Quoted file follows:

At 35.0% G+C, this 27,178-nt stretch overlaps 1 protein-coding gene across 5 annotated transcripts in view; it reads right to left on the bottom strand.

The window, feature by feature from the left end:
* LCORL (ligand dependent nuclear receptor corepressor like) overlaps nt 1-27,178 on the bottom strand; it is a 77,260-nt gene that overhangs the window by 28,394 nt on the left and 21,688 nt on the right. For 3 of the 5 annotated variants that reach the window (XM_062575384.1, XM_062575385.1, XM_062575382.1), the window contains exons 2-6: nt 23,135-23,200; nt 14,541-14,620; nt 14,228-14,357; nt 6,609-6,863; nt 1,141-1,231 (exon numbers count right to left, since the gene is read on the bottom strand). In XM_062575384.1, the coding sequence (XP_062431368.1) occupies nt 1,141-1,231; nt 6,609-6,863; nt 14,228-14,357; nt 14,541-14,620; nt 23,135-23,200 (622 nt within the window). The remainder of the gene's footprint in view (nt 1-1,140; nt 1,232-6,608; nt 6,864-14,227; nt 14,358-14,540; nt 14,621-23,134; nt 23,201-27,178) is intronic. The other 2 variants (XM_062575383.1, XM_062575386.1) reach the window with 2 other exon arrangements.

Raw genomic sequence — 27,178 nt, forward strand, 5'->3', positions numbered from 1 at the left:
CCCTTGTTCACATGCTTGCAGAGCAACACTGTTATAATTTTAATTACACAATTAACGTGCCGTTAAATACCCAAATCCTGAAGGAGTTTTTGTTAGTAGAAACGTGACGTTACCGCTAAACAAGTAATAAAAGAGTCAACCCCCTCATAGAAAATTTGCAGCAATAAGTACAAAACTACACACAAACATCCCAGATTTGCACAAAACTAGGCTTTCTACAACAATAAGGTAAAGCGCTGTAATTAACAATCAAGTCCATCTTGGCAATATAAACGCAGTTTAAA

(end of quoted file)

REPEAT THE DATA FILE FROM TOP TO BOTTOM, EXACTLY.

At 35.0% G+C, this 27,178-nt stretch overlaps 1 protein-coding gene across 5 annotated transcripts in view; it reads right to left on the bottom strand.

The window, feature by feature from the left end:
* LCORL (ligand dependent nuclear receptor corepressor like) overlaps nt 1-27,178 on the bottom strand; it is a 77,260-nt gene that overhangs the window by 28,394 nt on the left and 21,688 nt on the right. For 3 of the 5 annotated variants that reach the window (XM_062575384.1, XM_062575385.1, XM_062575382.1), the window contains exons 2-6: nt 23,135-23,200; nt 14,541-14,620; nt 14,228-14,357; nt 6,609-6,863; nt 1,141-1,231 (exon numbers count right to left, since the gene is read on the bottom strand). In XM_062575384.1, the coding sequence (XP_062431368.1) occupies nt 1,141-1,231; nt 6,609-6,863; nt 14,228-14,357; nt 14,541-14,620; nt 23,135-23,200 (622 nt within the window). The remainder of the gene's footprint in view (nt 1-1,140; nt 1,232-6,608; nt 6,864-14,227; nt 14,358-14,540; nt 14,621-23,134; nt 23,201-27,178) is intronic. The other 2 variants (XM_062575383.1, XM_062575386.1) reach the window with 2 other exon arrangements.

Raw genomic sequence — 27,178 nt, forward strand, 5'->3', positions numbered from 1 at the left:
CCCTTGTTCACATGCTTGCAGAGCAACACTGTTATAATTTTAATTACACAATTAACGTGCCGTTAAATACCCAAATCCTGAAGGAGTTTTTGTTAGTAGAAACGTGACGTTACCGCTAAACAAGTAATAAAAGAGTCAACCCCCTCATAGAAAATTTGCAGCAATAAGTACAAAACTACACACAAACATCCCAGATTTGCACAAAACTAGGCTTTCTACAACAATAAGGTAAAGCGCTGTAATTAACAATCAAGTCCATCTTGGCAATATAAACGCAGTTTAAA